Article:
Beware of Drug Interactions

Most psychiatric drugs don't pose any problems for going keto. However, if you're on the certain types of meds, watch out for increased risks.

Anticonvulsant mood stabilizers: Originally prescribed for treating epilepsy, anticonvulsants are often prescribed as mood stabilizers. Some can bring on unexpected side effects when you embark on a keto diet. Some of those that have known side effects include:

  • Depakote: Also known as valproate or valproic acid, this med is a fatty acid itself and can get used by your body as fuel. A keto diet that trains your body to burn fat can reduce the levels of Depakote in your bloodstream, and you won't feel like it's working as well. Have your doctor run a blood test and prescribe increased dosage if necessary until you're adjusted to keto.
  • Topamax (topiramate) and Zonegran (zonisamide) affect the way your kidneys process electrolytes and can put you at an increased risk for kidney stones when you go keto. Drink plenty of water and get regular checkups when you're on these or other anticonvulsants.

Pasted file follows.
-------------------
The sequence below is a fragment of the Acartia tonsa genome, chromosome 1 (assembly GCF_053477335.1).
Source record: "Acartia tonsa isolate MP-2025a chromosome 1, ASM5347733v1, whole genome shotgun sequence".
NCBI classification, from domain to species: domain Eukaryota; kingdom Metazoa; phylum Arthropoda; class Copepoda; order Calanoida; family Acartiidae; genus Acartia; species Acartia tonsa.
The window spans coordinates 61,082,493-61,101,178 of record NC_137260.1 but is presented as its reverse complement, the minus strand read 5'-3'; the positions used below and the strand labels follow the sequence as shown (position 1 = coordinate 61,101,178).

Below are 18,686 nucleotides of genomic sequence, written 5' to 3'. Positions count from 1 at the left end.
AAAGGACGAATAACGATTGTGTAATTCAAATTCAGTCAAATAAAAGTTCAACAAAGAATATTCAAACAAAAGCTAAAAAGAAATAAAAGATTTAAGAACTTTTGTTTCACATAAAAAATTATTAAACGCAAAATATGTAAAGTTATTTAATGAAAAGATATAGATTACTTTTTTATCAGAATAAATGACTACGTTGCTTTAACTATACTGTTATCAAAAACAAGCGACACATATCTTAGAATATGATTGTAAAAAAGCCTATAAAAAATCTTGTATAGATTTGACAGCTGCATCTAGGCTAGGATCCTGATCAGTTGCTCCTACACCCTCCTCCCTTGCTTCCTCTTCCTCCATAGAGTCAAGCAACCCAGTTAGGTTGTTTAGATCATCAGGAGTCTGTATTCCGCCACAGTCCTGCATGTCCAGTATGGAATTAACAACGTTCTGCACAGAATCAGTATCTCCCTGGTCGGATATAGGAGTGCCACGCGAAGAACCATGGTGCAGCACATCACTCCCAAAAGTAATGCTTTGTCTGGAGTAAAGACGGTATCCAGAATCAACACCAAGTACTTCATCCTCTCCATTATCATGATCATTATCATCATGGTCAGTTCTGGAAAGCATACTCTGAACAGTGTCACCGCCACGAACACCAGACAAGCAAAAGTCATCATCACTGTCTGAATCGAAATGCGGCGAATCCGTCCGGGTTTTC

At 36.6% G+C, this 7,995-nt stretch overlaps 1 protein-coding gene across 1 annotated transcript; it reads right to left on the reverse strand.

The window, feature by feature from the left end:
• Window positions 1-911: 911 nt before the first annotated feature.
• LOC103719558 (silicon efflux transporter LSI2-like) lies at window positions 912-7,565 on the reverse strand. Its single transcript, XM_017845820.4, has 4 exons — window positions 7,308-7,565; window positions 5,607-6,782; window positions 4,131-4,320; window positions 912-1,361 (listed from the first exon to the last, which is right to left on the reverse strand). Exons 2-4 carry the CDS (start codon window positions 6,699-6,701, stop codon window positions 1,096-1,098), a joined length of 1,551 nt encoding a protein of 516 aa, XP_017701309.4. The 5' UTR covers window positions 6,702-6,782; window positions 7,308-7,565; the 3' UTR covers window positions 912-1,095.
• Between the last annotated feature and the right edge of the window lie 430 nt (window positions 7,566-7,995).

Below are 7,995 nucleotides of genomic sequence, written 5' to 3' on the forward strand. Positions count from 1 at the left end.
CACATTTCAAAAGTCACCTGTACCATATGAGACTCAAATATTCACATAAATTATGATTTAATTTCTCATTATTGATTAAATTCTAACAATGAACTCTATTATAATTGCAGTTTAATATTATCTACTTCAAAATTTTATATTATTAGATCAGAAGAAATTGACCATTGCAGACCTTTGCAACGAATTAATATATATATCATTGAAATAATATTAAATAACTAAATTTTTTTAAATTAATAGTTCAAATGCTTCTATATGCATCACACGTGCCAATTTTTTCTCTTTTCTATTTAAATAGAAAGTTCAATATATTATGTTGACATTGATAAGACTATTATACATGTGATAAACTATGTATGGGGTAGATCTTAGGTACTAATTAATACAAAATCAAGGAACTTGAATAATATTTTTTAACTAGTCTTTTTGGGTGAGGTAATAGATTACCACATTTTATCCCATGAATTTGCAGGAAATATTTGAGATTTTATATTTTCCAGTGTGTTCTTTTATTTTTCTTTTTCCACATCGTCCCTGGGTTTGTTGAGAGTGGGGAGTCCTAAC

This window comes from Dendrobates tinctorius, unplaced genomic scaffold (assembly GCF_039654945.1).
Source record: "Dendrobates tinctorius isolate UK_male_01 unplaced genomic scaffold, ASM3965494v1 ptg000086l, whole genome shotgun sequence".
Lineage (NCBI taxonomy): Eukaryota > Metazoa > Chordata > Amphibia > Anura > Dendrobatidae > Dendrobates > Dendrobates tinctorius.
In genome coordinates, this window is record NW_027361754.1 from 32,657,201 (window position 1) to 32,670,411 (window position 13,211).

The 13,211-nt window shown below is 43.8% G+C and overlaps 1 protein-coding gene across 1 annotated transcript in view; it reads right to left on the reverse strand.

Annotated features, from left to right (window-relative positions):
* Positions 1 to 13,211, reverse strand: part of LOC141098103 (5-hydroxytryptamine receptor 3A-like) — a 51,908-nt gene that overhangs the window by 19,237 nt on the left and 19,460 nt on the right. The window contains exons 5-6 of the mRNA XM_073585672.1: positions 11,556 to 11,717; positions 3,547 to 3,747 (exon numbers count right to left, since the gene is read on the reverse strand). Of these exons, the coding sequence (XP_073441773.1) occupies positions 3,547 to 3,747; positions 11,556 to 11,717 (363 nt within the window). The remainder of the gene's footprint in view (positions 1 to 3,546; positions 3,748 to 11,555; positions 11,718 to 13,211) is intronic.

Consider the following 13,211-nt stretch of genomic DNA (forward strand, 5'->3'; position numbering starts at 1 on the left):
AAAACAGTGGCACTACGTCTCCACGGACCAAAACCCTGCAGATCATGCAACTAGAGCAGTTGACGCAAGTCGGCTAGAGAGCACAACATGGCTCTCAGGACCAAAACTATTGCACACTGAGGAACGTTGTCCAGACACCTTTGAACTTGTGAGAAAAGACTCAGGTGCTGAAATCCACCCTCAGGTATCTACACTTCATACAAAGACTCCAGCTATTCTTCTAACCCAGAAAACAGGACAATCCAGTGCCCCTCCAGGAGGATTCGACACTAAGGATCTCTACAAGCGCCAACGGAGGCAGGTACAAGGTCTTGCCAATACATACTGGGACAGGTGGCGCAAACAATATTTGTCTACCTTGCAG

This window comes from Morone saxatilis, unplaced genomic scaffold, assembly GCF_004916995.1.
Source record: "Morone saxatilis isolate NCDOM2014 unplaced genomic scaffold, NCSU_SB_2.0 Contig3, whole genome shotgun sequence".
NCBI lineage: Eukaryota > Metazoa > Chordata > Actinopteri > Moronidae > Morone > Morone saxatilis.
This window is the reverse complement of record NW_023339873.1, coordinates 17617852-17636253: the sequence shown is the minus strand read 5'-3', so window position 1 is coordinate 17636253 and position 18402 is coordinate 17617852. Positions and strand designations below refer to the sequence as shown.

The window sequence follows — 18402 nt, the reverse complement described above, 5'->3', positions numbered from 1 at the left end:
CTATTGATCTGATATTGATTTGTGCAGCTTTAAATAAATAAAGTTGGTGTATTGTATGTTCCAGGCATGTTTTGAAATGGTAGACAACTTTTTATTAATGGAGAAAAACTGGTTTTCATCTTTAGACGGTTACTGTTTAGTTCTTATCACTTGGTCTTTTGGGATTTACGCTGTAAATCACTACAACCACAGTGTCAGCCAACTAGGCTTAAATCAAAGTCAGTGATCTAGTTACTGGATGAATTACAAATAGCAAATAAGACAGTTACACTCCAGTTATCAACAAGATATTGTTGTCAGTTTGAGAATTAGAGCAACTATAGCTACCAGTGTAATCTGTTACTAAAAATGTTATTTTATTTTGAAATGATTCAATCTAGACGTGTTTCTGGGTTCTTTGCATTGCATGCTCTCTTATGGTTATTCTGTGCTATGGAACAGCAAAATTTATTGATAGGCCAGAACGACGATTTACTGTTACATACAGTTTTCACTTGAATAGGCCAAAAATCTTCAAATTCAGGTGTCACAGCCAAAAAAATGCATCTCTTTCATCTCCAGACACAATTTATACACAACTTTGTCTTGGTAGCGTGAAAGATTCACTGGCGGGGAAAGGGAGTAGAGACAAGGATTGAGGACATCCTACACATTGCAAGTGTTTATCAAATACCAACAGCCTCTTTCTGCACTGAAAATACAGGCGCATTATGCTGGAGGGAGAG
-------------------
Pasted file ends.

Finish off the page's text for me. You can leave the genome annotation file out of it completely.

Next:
Antipsychotics: Medicines such as Seroquel, Abilify and Risperdal are increasingly prescribed for non-psychotic disorders such as anxiety and depression. The drugs can up your insulin resistance, meaning your body will have a harder time converting fat to ketones. These and other antipsychotic drugs might need to be reduced or even stopped — under a doctor's care — before you can realize the full benefits of the ketogenic diet.

Blood pressure medicine: If you're on medication to lower your blood pressure, going on a keto diet could make it even lower, as your body rids itself of extra fluid in the early stages. Meds like Clonidine, Prazosin, and Propranolol are sometimes prescribed for anxiety, insomnia, nightmares or ADHD, even if your blood pressure is normal.

Lithium: Water loss during the early days of the ketogenic diet can increase lithium levels in your bloodstream, leading to unpleasant side effects like excessive thirst, difficulty with coordination and concentration, tremors and feeling sluggish. Make sure to get enough salt, magnesium, potassium and other electrolytes in the early weeks of the diet. Monitoring your blood levels is especially important so your doctor can adjust your dosage downward if needed.